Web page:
'Economic Suicides' Soaring in Europe
By Mark Russell, Newser Staff
Tough times are taking a heavy toll on the mental health of Europeans. The last few years have seen thousands of what media outlets have labeled "economic suicides" among unemployed or fearful workers in Greece, Italy, Ireland, and elsewhere, finds the Washington Post.
Researchers have found that other signs of mental stress, such as the use of antidepressants, are on the rise, and the World Health Organization warns that mental health issues are endangering people's physical health, dragging European economies further down.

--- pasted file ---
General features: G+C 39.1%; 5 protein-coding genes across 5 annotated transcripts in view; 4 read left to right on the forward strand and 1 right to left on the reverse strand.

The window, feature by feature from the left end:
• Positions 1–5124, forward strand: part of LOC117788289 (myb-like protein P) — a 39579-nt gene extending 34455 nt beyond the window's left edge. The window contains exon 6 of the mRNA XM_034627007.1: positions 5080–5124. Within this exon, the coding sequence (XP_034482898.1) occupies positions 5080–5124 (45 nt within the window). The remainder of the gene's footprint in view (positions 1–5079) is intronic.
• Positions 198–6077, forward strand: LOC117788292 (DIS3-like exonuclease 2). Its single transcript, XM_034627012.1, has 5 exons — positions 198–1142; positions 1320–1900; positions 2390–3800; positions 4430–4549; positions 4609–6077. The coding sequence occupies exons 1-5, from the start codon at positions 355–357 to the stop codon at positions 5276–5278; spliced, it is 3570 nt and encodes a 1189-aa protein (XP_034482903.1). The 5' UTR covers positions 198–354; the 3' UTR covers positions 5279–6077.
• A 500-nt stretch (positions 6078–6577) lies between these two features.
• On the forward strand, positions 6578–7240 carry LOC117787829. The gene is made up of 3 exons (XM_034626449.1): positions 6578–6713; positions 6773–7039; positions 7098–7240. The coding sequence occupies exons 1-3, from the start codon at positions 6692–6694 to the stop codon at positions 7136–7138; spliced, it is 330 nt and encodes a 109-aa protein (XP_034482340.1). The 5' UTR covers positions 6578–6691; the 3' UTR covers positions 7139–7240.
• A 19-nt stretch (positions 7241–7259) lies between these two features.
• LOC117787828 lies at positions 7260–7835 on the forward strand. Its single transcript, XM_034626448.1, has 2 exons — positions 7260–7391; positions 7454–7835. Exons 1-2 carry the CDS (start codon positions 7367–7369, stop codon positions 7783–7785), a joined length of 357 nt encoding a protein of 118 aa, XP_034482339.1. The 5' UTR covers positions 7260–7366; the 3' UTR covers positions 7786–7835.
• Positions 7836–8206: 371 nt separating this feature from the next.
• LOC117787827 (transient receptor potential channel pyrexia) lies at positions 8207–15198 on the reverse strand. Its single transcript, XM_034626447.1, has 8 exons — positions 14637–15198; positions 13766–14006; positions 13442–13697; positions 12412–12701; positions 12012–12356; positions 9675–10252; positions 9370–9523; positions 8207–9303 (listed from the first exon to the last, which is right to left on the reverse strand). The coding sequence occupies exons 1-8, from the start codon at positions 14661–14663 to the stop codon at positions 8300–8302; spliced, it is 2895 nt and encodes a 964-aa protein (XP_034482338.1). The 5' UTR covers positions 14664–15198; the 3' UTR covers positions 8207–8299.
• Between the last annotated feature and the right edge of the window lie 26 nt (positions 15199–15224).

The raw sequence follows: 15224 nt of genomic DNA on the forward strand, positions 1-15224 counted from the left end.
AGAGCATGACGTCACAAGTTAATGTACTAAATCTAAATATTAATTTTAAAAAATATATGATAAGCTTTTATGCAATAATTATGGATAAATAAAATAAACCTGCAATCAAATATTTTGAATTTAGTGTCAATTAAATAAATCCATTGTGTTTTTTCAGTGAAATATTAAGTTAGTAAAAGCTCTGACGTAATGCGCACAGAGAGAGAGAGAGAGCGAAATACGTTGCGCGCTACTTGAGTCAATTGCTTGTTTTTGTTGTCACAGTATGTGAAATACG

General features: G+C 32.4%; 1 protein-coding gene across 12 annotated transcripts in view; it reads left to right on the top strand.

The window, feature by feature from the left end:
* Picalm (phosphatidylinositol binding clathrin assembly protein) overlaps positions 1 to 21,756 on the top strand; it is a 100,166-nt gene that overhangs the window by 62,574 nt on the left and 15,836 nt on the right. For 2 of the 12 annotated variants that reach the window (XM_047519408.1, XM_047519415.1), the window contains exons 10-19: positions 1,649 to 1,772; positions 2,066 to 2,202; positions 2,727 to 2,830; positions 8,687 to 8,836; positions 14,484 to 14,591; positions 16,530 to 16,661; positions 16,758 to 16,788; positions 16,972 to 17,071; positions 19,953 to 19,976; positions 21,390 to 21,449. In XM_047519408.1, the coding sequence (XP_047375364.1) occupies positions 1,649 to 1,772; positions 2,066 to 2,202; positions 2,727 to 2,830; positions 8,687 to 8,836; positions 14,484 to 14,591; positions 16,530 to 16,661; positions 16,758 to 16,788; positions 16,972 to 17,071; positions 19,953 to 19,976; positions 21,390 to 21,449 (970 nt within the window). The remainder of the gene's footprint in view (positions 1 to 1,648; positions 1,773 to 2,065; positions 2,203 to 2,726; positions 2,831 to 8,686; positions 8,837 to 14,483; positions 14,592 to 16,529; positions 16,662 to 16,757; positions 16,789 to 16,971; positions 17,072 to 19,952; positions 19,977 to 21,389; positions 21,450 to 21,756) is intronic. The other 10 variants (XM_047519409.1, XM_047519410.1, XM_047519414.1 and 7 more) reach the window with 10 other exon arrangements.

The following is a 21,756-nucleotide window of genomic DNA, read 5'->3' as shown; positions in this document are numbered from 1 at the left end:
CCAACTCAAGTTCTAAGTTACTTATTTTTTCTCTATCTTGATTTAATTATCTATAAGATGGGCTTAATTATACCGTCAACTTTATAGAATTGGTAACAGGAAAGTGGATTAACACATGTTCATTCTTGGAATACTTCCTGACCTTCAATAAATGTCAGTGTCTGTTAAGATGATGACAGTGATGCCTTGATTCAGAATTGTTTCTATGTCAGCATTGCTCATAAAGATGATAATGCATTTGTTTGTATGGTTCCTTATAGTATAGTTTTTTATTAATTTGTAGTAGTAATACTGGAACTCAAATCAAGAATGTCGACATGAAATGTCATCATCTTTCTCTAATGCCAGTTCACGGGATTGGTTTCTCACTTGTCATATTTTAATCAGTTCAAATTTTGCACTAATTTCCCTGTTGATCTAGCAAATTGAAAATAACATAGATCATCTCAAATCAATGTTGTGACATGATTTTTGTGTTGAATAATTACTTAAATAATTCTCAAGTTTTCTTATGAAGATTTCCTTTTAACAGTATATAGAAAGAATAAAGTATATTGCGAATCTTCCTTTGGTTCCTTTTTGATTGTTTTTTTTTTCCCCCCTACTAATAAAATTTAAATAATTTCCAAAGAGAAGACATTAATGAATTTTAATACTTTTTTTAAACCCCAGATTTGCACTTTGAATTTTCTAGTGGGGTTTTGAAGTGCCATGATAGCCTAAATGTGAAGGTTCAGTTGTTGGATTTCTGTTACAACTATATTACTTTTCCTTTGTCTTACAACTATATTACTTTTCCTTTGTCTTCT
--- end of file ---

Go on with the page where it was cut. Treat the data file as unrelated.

- "I have no solution in front of me," wrote an unemployed musician who jumped from the roof of his apartment building to his death, hand-in-hand with his 90-year-old mother.
- "Violence is to work 40 years for peanuts and to wonder if you'll ever get to retire. ... Violence is unemployment," wrote a 44-year-old man who hanged himself in his father's warehouse.
- "I hope my grandchildren will never be born in Greece," wrote a 61-year-old electrician who hanged himself from a tree in Athens.
--Written by Mark Russell of Newser
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